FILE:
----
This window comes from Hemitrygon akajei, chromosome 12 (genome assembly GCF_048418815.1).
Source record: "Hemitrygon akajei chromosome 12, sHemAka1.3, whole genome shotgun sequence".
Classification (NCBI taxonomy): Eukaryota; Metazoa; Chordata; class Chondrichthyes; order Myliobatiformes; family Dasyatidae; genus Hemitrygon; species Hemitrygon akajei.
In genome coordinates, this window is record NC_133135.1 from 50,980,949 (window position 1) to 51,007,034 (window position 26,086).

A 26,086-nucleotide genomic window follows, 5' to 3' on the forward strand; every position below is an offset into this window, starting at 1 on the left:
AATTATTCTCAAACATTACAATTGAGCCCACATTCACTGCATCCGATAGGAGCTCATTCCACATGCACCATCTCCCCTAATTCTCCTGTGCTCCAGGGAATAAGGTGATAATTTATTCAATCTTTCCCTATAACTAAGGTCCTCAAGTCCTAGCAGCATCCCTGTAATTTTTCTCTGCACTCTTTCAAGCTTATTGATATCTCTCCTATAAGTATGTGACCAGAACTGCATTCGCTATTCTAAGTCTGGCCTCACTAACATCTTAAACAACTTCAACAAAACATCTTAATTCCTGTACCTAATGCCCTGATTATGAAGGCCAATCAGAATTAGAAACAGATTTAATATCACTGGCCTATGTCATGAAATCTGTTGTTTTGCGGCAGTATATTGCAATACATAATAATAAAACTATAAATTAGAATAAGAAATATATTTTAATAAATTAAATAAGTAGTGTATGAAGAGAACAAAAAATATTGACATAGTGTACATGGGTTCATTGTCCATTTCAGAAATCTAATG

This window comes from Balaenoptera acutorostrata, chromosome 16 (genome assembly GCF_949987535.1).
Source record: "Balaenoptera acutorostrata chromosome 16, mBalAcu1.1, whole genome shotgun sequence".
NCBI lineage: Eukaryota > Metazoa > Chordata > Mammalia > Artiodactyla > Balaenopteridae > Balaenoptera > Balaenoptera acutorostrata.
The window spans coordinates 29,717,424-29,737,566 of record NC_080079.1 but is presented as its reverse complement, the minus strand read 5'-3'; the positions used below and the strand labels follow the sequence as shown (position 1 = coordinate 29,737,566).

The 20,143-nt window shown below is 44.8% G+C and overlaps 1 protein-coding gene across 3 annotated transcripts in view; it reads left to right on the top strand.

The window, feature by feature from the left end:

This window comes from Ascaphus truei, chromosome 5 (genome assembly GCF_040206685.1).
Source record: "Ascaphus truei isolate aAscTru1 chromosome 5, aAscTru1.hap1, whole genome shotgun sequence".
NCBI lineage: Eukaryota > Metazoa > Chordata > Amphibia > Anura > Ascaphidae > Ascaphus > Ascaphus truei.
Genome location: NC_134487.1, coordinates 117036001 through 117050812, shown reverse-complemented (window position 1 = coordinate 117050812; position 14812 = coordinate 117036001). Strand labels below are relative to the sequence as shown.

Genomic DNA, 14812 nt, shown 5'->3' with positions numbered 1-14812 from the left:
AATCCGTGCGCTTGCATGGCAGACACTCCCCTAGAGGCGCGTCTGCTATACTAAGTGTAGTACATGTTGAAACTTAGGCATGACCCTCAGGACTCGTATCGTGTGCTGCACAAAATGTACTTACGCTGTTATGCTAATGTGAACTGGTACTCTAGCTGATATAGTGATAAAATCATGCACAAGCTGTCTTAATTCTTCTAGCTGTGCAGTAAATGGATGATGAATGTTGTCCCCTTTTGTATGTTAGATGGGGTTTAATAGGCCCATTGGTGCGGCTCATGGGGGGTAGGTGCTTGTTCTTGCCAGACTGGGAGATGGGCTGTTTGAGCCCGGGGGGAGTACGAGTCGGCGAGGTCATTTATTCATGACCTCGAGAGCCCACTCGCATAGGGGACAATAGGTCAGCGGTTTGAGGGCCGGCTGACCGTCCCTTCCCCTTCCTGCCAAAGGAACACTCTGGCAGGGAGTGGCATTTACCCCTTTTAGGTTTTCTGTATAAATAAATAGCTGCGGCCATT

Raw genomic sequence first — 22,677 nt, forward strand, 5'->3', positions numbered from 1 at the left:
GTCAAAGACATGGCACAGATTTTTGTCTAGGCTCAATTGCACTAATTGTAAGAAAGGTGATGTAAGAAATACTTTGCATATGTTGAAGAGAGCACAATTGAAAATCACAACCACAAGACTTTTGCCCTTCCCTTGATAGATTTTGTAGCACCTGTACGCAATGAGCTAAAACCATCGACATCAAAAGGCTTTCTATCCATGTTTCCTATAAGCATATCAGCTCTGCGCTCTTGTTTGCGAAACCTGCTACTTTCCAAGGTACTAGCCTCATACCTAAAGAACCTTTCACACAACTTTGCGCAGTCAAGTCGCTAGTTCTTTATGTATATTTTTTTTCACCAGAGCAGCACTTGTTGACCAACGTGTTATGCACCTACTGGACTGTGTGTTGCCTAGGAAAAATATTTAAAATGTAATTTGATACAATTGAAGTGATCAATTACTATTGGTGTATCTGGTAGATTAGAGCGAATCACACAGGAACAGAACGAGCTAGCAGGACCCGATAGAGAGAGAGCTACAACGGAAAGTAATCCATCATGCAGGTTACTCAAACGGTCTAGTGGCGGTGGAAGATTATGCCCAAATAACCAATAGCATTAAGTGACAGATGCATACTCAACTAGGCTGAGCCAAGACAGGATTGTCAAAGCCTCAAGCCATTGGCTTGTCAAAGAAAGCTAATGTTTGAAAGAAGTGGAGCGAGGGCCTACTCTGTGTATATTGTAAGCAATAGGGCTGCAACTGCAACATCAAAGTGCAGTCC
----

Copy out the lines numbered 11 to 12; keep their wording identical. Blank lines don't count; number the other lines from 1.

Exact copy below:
The 20,143-nt window shown below is 44.8% G+C and overlaps 1 protein-coding gene across 3 annotated transcripts in view; it reads left to right on the top strand.

The window, feature by feature from the left end: